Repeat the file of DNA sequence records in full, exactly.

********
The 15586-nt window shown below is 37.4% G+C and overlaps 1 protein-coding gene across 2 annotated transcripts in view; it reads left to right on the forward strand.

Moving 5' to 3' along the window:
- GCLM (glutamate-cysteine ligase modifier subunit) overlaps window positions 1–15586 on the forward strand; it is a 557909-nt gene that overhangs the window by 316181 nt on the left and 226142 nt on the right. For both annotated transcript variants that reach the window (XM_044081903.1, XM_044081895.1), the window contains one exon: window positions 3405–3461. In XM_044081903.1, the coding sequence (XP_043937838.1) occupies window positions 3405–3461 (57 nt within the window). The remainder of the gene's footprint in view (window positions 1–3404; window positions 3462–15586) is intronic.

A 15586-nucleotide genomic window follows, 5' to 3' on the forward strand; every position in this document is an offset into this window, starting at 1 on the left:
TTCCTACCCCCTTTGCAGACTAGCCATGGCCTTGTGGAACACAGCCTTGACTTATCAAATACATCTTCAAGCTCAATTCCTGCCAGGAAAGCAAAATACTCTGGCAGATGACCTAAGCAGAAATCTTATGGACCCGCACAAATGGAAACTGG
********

The 15586-nt window shown below is 37.4% G+C and overlaps 1 protein-coding gene across 2 annotated transcripts in view; it reads left to right on the forward strand.

Moving 5' to 3' along the window:
- GCLM (glutamate-cysteine ligase modifier subunit) overlaps window positions 1–15586 on the forward strand; it is a 557909-nt gene that overhangs the window by 316181 nt on the left and 226142 nt on the right. For both annotated transcript variants that reach the window (XM_044081903.1, XM_044081895.1), the window contains one exon: window positions 3405–3461. In XM_044081903.1, the coding sequence (XP_043937838.1) occupies window positions 3405–3461 (57 nt within the window). The remainder of the gene's footprint in view (window positions 1–3404; window positions 3462–15586) is intronic.

A 15586-nucleotide genomic window follows, 5' to 3' on the forward strand; every position in this document is an offset into this window, starting at 1 on the left:
TTCCTACCCCCTTTGCAGACTAGCCATGGCCTTGTGGAACACAGCCTTGACTTATCAAATACATCTTCAAGCTCAATTCCTGCCAGGAAAGCAAAATACTCTGGCAGATGACCTAAGCAGAAATCTTATGGACCCGCACAAATGGAAACTGG